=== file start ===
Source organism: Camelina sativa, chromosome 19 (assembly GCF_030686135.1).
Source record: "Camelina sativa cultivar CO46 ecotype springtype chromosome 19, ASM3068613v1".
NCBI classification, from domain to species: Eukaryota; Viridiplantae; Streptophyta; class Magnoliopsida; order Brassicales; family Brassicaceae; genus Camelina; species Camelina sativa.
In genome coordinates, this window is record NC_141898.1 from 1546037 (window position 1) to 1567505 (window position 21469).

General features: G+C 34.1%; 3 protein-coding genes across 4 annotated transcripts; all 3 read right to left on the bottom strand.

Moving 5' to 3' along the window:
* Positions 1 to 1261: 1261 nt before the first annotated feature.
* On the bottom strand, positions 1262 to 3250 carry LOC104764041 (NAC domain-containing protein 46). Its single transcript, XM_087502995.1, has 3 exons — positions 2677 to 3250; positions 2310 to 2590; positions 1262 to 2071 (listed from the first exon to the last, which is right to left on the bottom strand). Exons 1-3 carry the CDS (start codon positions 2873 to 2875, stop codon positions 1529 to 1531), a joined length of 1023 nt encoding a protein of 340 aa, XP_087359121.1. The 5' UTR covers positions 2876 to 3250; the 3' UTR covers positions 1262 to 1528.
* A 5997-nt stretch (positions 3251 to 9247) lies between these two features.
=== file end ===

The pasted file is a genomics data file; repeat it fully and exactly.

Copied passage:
Source organism: Camelina sativa, chromosome 19 (assembly GCF_030686135.1).
Source record: "Camelina sativa cultivar CO46 ecotype springtype chromosome 19, ASM3068613v1".
NCBI classification, from domain to species: Eukaryota; Viridiplantae; Streptophyta; class Magnoliopsida; order Brassicales; family Brassicaceae; genus Camelina; species Camelina sativa.
In genome coordinates, this window is record NC_141898.1 from 1546037 (window position 1) to 1567505 (window position 21469).

General features: G+C 34.1%; 3 protein-coding genes across 4 annotated transcripts; all 3 read right to left on the bottom strand.

Moving 5' to 3' along the window:
* Positions 1 to 1261: 1261 nt before the first annotated feature.
* On the bottom strand, positions 1262 to 3250 carry LOC104764041 (NAC domain-containing protein 46). Its single transcript, XM_087502995.1, has 3 exons — positions 2677 to 3250; positions 2310 to 2590; positions 1262 to 2071 (listed from the first exon to the last, which is right to left on the bottom strand). Exons 1-3 carry the CDS (start codon positions 2873 to 2875, stop codon positions 1529 to 1531), a joined length of 1023 nt encoding a protein of 340 aa, XP_087359121.1. The 5' UTR covers positions 2876 to 3250; the 3' UTR covers positions 1262 to 1528.
* A 5997-nt stretch (positions 3251 to 9247) lies between these two features.